Regarding potential for subtropical cyclone formation... the upper wind environment will become increasingly hostile as the western Atlantic upper trough will begin to weaken and de-amplify while it remains cut-off from high-latitude cold air which will result in increasing wind shear. In addition the shortwave upper trough from the northeastern US will also approach in a de-amplified state... with the shear also being exacerbated by the surface ridge to the north preventing the surface low from rapidly accelerating eastward with the upper westerly flow. Given that subtropical cyclone formation has not yet occurred and the bleak upper wind forecast... the NHC as of late has lowered odds of subtropical cyclone formation to 20%. I have also lowered odds of development... but not quiet as far as the NHC... as the surface low has developed thunderstorm activity just north of the center and therefore have settled for a 30% peak in the development odds in this update cycle. I end the outlook by 48 hours while dropping development odds to 0% as the shear is forecast to be excessive for tropical development by that time. In the long range... the eastward-drifting surface low is forecast to transition into a less tropical low pressure system to be supported by the divergence zone of the shortwave upper trough to approach from the northeastern US... as that shortwave continues east across the Atlantic. On a final note regarding the outlook below... I use a subtropical instead of tropical designation as this system and its associated thunderstorm activity is being aided by an upper trough unlike a fully tropical system.
For Bermuda... this system has potential to produce periods of heavy rainfall and possibly gusty winds over the next 24 hours depending on how much subtropical development occurs.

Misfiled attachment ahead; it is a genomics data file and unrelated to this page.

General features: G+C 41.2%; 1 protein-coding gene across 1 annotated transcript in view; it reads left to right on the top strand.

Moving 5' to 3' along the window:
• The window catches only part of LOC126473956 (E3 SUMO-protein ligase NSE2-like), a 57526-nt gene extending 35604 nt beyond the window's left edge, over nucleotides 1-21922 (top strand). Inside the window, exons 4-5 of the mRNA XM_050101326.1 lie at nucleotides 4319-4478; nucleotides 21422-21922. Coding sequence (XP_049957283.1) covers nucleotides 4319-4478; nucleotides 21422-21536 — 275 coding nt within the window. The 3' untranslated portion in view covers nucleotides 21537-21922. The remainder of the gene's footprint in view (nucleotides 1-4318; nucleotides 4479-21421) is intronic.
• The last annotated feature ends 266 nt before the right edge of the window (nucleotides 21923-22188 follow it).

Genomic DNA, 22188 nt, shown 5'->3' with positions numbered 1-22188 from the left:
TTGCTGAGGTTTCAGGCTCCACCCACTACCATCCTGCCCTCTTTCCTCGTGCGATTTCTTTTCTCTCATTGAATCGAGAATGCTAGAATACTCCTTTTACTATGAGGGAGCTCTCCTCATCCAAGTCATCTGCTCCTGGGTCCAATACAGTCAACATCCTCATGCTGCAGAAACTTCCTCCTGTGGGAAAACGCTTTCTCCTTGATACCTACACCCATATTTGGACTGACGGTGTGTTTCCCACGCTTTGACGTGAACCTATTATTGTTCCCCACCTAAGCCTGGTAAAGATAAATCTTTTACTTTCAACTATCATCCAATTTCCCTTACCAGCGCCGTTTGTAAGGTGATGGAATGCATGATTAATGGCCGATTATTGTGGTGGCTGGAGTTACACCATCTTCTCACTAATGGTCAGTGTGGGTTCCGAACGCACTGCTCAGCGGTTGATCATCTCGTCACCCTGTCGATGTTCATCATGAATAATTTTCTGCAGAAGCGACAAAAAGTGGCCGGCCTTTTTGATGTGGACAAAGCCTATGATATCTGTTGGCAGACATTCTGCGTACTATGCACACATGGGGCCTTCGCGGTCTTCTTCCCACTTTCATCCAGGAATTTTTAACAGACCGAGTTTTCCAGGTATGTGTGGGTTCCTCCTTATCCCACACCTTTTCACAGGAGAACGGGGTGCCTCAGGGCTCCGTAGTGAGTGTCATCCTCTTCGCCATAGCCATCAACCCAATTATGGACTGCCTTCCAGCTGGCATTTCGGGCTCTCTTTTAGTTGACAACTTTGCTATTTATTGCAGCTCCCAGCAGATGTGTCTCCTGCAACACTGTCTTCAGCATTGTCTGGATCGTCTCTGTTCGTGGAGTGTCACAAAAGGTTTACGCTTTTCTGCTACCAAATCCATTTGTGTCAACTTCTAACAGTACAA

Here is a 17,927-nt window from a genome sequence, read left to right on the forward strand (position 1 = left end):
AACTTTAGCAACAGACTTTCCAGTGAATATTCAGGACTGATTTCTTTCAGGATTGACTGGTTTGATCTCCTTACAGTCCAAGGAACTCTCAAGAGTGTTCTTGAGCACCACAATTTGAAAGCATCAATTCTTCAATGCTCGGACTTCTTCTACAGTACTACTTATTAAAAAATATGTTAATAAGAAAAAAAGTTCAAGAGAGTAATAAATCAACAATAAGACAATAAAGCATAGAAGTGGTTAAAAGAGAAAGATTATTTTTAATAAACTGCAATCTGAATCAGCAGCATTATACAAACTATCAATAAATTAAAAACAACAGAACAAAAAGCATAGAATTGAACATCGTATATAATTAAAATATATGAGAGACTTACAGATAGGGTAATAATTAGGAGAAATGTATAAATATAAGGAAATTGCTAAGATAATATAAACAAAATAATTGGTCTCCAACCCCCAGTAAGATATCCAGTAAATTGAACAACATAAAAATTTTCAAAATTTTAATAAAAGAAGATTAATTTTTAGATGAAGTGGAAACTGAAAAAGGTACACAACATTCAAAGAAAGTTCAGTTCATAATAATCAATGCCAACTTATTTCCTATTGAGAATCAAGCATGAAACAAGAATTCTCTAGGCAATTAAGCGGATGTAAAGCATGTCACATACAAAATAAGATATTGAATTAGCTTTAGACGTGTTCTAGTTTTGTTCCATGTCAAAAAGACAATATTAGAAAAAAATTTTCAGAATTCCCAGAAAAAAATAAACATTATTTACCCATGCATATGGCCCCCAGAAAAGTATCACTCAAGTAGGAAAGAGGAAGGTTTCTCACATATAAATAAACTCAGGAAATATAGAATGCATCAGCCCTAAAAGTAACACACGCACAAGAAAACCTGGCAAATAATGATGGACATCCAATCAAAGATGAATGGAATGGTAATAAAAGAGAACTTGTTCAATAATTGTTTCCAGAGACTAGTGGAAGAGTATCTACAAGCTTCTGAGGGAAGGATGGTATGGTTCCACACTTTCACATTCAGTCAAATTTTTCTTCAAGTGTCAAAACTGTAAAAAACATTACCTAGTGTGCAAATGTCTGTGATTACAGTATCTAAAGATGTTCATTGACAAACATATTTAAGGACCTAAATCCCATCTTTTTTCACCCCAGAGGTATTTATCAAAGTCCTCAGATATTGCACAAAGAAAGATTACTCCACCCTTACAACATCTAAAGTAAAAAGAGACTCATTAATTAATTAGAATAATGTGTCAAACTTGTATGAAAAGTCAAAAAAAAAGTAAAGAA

******Infohurricanes.com outlook. Visit hurricanes.gov (hurricanes dot gov) for official outlook***********
IOH 24 Hr Outlook (0600Z Oct 30)...30% chance of subtropical cyclone formation (just west of Bermuda near 32N-65.5W)
IOH 48 Hr Outlook (0600Z Oct 31)...0% chance of subtropical cyclone formation (east of Bermuda near 32N-62.5W)
AREA OF INTEREST #43... A surface trough of low pressure and associated area of scattered showers and thunderstorms persists in the eastern Caribbean Sea while supported by the outflow of the nearby tropical upper ridge cell to the southeast. Overall this tropical disturbance is expected to continue west across the Caribbean Sea... at first slowly over the next 48 hours due to the surface ridge weakness associated with AOI #42. There are a couple of factors that favor a westward track as follows:
(1) Upper troughing is expected to increase over the southeastern US during the latter part of the forecast period... a merger between the current south-central US upper trough and the south part of yet another upper trough that slides across North America. This upper troughing is expected to push the current Central American upper ridge into the northwestern Caribbean... with the northwestern upper ridge cell promoting an ongoing westward track even if this system were to become stronger/taller.